The 14th century Russian world of St. Sergius was not so dissimilar to Nissa’s Zendikar – torn by war, cut off from its roots. In the generations prior to the saint’s birth, the Mongol Empire had overrun the Orthodox principalities that ruled much of what is today Russia, and established the Golden Horde to gather taxes and assert control over their new subjects. The traditional centers of Russian culture and religion in Kiev and Novgorod were sacked and would take years to rebuild. Only Moscow, then just a second-tier city to the north, was spared for immediately and completely surrendering. Thousands of Russian nobles and peasants alike had died in battle or in subsequent famine.


Worst of all, the clergy of the Russian Orthodox Church had lost their connection to the hierarchical head of their faith. The Patriarch of Constantinople, head of the Orthodox Church at the time, was inaccessible, cut off by the forces of another Mongol army – the il-Khanate to the south. Without the structure of their faith, many Orthodox clergy despaired, and took the Mongol invasion as a just punishment for unknown sins.

Whereas a pilgrim wanted to go to a holy place, a hermit might simply want to get away from an unholy one.

Admist this and similar climates of war and hardship, Sergius, Moses, Nissa, and countless other hermits sought refuge and enlightenment in the wilderness. Unlike a pilgrimage, undertaken to reach a holy destination and participate in the community of one’s faith, hermitage was intended to be solitary, solemn, and alone. A hermit was drawn as much by the promise of the unknown hardships of the desert as they were by the known horrors of the world in which they lived. Whereas a pilgrim wanted to go to a holy place, a hermit might simply want to get away from an unholy one. And each hermit ultimately faced their hardships alone.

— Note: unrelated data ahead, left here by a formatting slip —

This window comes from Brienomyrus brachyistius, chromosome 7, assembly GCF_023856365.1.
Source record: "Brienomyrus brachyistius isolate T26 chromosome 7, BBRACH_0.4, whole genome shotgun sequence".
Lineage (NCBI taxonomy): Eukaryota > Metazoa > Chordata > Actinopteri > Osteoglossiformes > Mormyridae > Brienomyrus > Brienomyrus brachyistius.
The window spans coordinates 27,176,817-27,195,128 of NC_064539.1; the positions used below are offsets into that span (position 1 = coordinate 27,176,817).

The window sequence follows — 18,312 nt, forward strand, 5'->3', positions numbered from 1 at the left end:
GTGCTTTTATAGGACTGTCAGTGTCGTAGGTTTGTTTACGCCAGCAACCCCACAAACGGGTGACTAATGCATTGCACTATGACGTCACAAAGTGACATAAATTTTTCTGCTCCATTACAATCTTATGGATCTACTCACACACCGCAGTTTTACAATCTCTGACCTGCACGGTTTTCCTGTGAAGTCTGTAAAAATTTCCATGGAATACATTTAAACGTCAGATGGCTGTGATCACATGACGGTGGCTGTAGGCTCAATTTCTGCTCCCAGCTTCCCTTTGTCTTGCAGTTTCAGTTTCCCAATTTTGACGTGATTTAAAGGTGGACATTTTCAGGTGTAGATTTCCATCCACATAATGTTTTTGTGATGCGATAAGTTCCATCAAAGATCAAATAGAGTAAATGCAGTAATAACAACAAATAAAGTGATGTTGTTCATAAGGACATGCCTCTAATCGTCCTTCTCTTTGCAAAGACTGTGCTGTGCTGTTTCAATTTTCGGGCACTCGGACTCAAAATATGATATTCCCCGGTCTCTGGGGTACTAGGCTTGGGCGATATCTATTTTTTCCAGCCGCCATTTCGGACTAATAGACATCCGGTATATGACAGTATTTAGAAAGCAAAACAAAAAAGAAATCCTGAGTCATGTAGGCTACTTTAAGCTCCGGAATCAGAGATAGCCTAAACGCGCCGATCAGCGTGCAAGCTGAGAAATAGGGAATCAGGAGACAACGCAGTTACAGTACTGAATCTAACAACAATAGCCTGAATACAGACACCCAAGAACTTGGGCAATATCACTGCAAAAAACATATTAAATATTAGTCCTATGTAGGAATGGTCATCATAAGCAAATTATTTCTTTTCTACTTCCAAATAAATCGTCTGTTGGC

Some, like the major prophets Muhammad and Jesus, found and overcame temptation in the desert, proving their devotion. Others faced deprivation, poverty, and fear. Moses was awestruck and terrified by the burning bush, but Sergius must have felt the selfsame terror with every lengthening night in wintertime, knowing how cold his Siberian home would become, how alone he was in the wilderness. To survive and endure as a hermit was to lay an unshakeable claim to faith, tested in harsh conditions in the absence of social expectation and peer pressure.

Nissa, like hermits throughout history, is leaving behind a world of strife, but she likewise is not going forward into contemplative peace. In the wilderness now she seeks a connection that is lost to her on the battlefields of the Eldrazi invasion or even the camaraderie of Gideon’s camp. Whatever her contribution to the battle against the Eldrazi will be, it will be shaped by her own, individual connection to her world, as personal and vital as the faith of countless others who journeyed in search of the unknown before her.

Curtis is a city planner and wayward historian up in Massachusetts.

1 Epiphanus, “The Life of Saint Sergius,” 120.